(1916–1987), novelist, university professor, essayist, screenwriter, and editor.
John O. Killens was born 14 January 1916 in Macon, Georgia, the son of Charles Myles, Sr., and WillieLee (Coleman) Killens. He married Grace Ward Jones and was the father of two children: Jon Charles and Barbara Ellen Rivera. Killens's childhood and life experiences destined him to become a vital voice in African American literature. As a child he listened attentively to his great-grandmother tell outlandish and outrageous tales. He also read extensively. Killens's educational experiences included attending Edward Waters College, Morris-Brown College, Atlanta University, Howard University, Robert Law School, Columbia University, and New York University. After struggling with law school at night and working during the day, Killens emerged as a writer. His first draft of Youngblood was shared over a storefront in Harlem with seven other young African Americans who had dreams of becoming writers. They later formed the Harlem Writers Guild, which came to be known and respected by the African American literary world. Killens died of cancer 27 October 1987 in Brooklyn, New York. His contributions to the African American literary tradition began with his integrational approach and became a voice of blackness later with characters like Yoruba and Lumumba in The Cotillion. Killens's concern with racism, classism, assimilation, and hypocrisy is evident in the body of literature he produced.
As in many protest novels of the time, Killens attacks the institution of racism, oppressive economics, and other injustices in Youngblood. The novel was published in 1954, a time when the social and civil unrest of a country dominated print media. Although laws were being passed to end segregation, the South refused to accept this change, and Killens captures this struggle in the southern black family who is fighting for survival during these turbulent times. For those readers who possess some romantic view of the South, Youngblood exposes the cruel realities of African Americans who tried to remain tied to their southern roots and not flee to the North for better days. The novel, set in Crossroads, Georgia, explores the lives of four characters who collectively fight against the oppressive educational, social, and economic injustices of a Jim Crow existence.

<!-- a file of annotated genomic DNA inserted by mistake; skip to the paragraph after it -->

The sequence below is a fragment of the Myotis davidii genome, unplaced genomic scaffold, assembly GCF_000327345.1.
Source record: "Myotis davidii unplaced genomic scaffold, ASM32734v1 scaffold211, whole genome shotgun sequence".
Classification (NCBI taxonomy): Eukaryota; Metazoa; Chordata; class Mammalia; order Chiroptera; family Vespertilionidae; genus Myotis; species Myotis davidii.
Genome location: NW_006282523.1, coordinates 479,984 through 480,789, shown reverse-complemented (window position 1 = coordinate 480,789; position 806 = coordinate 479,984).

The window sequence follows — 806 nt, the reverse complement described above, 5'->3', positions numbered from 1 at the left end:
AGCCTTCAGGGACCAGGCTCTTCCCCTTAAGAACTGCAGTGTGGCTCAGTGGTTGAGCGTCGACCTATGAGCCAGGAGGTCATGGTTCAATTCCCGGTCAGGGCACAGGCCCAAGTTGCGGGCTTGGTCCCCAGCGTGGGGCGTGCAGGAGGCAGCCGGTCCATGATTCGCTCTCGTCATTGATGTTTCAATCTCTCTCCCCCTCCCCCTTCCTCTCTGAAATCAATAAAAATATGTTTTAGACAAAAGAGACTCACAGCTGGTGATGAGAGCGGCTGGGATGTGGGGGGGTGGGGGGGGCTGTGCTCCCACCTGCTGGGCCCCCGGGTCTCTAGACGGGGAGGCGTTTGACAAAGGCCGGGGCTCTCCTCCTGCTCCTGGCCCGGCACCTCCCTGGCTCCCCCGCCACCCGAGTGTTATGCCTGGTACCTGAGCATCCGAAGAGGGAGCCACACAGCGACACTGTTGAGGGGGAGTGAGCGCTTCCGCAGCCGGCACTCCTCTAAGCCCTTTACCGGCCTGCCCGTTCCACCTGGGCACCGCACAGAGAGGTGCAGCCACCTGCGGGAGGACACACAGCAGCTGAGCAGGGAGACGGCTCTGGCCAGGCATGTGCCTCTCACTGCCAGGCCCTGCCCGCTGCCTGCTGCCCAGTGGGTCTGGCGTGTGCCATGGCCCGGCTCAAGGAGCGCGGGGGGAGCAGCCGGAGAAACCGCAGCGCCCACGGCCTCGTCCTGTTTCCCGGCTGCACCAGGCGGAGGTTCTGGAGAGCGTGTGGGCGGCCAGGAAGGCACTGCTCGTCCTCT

Killens's voice rang loud and clear on the civil ills of America as demonstrated in his novel, ‘Sippi (1967), which addresses the struggles African Americans experienced during the 1960s. William H. Wiggins, Jr., in the Dictionary of Literary Biography states that the title originates from a “civil rights protest joke” in which a black man informs his white landlord that he will no longer include mister or miss when addressing others, including the state of Mississippi: “It's just plain Sippi from now on!” In the novel, Killens's realistic approach to many intimidating acts, such as bombings and shootings, divided critics. His response to this polarized group was that he wrote the book because he had to tell the story, not because he thought someone would respond as he had to his great-grandmother's stories.
In The Cotillion, or One Good Bull Is Half the Herd (1971), Killens moves away from his social protest novel and steps into a community of African Americans to explore its dark sides. This satirical novel attacks the classism and assimilation that dominated many African American communities. Killens's Lumumba represents that breed of African Americans who attempt to redefine themselves by separating themselves from their Eurocentric standards. In contrast to Lumumba's ideology, there exists a community of women who symbolize the vise-grip Eurocentrism has on the African American. Although most criticism of The Cotillion dealt with the theme of Afrocentricity versus Eurocentricity, the text also has a strong commentary on African American adolescence.